As a nine-judge bench of the Supreme Court began hearing the question of whether privacy is a fundamental right, counsels for the petitioners argued against reading the Constitution narrowly and textually to deny Indians a right to privacy.
Starting off the arguments, senior counsel Gopal Subramaniam said that privacy was an inalienable component of liberty. Pointing to the right to freedom of speech and expression encoded in Article 19, for instance, Subramaniam pointed out that before one could express a thought freely, one had to have the private, internal space in which that thought could be formed.
â€śThe right to liberty means the right to make personal choices, the right to develop oneâ€™s personality, oneâ€™s aura, oneâ€™s thinking and actions, the freedom of religion and conscience, the freedom to believe or not believe. For all this, one needs privacy. So, the right to liberty and lead a life of dignity includes the right to privacy,â€ť he argued.
Taking up the argument next, Soli Sorabjee argued that just because the right to privacy was not mentioned explicitly in the Constitution, this could not be taken to mean that the right did not exist. Giving the example of freedom of press, he pointed out this freedom was deduced from the freedom of speech and expression, and the right to privacy could be similarly deduced.
Counsel Shyam Divan then pointed out that there was an unbroken history of 40 years of legislation affirming the right to privacy in Indian courts, and urged the bench to explicitly recognise that history rather than regress back from it.
Specifically linking the question of privacy back to the main appeals against Aadhaar, Divan argued, â€śCan you compel an individual to give up their information? We say that violates the right to privacy.â€ť He added that a personâ€™s body can belong to the state only within a totalitarian regime.
Divan also argued that over the years, the SC had articulated over 30 unenumerated rights â€“ rights not explicitly laid down in the Constitution. Hence the SC should also affirm the right to privacy. He urged the court to explicitly lay down that the right to privacy was a part of the fundamental rights so that the superior protections accorded to fundamental rights from adverse legislation would apply to privacy too.
Finally, advocate Arvind Datar told the bench that in both the cases of MP Sharma and Kharak Singh â€“ which had been used by government counsels to argue that privacy was not a fundamental right â€“ the status of the right to privacy had not been the central question. Hence, he argued, they only had â€śstrayâ€ť statements on the right.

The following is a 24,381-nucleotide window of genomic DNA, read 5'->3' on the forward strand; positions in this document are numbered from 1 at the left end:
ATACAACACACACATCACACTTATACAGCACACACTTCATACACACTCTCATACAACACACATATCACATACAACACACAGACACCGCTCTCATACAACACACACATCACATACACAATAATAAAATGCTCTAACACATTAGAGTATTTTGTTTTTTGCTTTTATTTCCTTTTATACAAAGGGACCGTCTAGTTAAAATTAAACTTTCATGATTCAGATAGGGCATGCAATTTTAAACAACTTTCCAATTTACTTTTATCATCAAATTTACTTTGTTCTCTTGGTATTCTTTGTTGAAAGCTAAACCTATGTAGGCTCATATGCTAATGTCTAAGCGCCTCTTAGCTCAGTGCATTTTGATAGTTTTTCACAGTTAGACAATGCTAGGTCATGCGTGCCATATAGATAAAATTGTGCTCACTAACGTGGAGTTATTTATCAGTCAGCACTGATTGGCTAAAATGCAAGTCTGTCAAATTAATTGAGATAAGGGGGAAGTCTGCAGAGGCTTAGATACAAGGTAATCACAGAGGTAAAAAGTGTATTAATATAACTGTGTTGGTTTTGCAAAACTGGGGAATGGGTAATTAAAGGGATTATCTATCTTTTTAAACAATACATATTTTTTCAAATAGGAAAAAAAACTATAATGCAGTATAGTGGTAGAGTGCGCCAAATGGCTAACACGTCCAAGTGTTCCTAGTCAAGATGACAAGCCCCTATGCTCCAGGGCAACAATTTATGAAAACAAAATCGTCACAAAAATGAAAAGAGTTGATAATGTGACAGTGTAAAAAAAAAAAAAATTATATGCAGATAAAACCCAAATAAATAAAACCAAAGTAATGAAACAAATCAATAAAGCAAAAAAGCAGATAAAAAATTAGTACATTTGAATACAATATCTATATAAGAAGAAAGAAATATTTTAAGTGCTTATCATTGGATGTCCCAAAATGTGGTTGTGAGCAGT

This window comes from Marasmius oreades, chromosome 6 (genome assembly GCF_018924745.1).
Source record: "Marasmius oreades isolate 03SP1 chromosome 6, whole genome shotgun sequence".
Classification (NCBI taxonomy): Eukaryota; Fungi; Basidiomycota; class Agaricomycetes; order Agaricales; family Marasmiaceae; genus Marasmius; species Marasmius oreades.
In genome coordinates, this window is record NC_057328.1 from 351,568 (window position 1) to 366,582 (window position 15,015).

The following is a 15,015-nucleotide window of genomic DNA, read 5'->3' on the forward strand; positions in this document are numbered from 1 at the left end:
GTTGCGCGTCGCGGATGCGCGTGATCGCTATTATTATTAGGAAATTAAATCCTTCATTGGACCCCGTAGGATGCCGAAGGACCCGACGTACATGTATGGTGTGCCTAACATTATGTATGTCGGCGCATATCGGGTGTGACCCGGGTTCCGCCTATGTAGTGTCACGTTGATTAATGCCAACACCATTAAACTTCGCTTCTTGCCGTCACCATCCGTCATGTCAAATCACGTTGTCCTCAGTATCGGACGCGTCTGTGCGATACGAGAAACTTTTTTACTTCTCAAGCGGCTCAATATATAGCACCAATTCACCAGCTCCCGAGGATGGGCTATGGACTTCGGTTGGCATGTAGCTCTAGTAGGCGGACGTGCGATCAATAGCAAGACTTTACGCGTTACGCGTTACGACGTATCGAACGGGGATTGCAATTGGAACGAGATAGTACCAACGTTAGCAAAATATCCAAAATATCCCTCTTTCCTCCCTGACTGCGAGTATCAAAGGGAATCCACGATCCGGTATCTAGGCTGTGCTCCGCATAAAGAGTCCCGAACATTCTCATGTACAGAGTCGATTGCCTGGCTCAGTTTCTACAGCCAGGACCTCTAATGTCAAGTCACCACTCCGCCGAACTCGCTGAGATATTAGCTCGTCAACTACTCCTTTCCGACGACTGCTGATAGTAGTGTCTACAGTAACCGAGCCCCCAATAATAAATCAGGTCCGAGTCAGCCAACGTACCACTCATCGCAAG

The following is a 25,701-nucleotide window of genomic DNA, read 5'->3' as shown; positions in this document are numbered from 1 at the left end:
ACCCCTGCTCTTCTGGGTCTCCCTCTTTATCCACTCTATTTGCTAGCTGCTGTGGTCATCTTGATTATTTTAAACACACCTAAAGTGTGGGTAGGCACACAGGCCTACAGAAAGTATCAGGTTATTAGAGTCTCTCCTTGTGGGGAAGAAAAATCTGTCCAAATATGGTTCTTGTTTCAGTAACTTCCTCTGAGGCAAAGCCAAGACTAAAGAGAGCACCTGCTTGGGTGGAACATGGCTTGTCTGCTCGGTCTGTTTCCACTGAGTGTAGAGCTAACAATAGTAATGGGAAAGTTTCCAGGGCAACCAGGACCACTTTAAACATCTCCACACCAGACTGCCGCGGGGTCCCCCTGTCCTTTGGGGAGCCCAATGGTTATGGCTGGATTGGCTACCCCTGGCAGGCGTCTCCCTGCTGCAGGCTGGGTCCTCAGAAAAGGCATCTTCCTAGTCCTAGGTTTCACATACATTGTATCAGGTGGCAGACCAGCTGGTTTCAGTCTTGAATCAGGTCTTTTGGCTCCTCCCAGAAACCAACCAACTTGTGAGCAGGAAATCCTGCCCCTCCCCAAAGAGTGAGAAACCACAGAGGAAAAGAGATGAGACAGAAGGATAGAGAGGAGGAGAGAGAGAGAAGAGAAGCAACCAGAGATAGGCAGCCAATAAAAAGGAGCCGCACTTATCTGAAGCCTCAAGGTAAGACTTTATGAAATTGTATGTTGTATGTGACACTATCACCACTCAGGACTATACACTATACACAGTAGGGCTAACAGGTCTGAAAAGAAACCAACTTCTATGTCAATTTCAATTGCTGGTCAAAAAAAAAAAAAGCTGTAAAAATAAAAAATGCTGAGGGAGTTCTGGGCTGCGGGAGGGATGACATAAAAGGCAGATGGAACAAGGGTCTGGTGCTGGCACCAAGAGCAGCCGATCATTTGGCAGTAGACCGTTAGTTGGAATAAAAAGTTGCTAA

â€śThey (Central government) are taking one line from MP Sharma and one line from Kharak Singh and arguing there is no Right to Privacy and that is the law of the land,â€ť he asserted.
Hearing the arguments of the petitioners, what seemed to concern the SC bench most were how to define the contours and limits of the right to privacy. In particular, Justice Chandrachud stated that privacy could not be affirmed as a blanket right, as this would undermine the SCâ€™s own judgement in the Naz Foundation case. In that case, the SC had set aside the Delhi High Courtâ€™s verdict decriminalising Section 377 of the IPC. In this case it had been argued that Section 377 was selectively intrusive into the privacy of certain persons based only on their sexual orientation.
â€śHow do we define privacy? What are its contents? Its contours? How can the State regulate privacy? What obligations do the State have to protect a personâ€™s privacy?â€ť asked Justice Chandrachud.
Even as the bench looked toward the problem of how to define the limits of the right to privacy, the counsels urged that privacy not be restricted to any one right, and be given room for broad reading since it pervaded many enumerated rights.
The verdict of the nine-judge bench will be crucial to the fate of the Aadhaar project currently being pushed on a massive scale by the Central government, which is making Aadhaar the mandatory identification for a multitude of services and processes. This push has been challenged by a number of petitioners on the grounds that it violates the privacy of citizens, and those challenges are being heard by a five-judge Constitutional bench of the Supreme Court.